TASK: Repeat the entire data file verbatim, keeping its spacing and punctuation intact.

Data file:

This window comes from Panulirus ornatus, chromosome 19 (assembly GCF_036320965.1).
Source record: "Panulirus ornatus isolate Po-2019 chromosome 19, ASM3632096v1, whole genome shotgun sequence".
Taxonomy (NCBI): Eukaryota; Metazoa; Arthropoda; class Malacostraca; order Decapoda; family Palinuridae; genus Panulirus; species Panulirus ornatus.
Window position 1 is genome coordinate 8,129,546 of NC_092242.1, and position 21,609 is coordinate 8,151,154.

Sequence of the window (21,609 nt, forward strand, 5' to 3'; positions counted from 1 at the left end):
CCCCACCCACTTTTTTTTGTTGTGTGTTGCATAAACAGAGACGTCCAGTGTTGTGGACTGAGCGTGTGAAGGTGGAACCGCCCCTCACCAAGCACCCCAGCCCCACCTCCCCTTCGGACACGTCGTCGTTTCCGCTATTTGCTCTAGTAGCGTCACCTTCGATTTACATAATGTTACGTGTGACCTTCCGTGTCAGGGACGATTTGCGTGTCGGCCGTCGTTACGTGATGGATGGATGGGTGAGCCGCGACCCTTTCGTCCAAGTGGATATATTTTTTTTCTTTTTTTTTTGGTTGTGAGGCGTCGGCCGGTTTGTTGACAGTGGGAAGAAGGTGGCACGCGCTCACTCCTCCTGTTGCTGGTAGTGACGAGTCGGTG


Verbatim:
This window comes from Panulirus ornatus, chromosome 19 (assembly GCF_036320965.1).
Source record: "Panulirus ornatus isolate Po-2019 chromosome 19, ASM3632096v1, whole genome shotgun sequence".
Taxonomy (NCBI): Eukaryota; Metazoa; Arthropoda; class Malacostraca; order Decapoda; family Palinuridae; genus Panulirus; species Panulirus ornatus.
Window position 1 is genome coordinate 8,129,546 of NC_092242.1, and position 21,609 is coordinate 8,151,154.

Sequence of the window (21,609 nt, forward strand, 5' to 3'; positions counted from 1 at the left end):
CCCCACCCACTTTTTTTTGTTGTGTGTTGCATAAACAGAGACGTCCAGTGTTGTGGACTGAGCGTGTGAAGGTGGAACCGCCCCTCACCAAGCACCCCAGCCCCACCTCCCCTTCGGACACGTCGTCGTTTCCGCTATTTGCTCTAGTAGCGTCACCTTCGATTTACATAATGTTACGTGTGACCTTCCGTGTCAGGGACGATTTGCGTGTCGGCCGTCGTTACGTGATGGATGGATGGGTGAGCCGCGACCCTTTCGTCCAAGTGGATATATTTTTTTTCTTTTTTTTTTGGTTGTGAGGCGTCGGCCGGTTTGTTGACAGTGGGAAGAAGGTGGCACGCGCTCACTCCTCCTGTTGCTGGTAGTGACGAGTCGGTG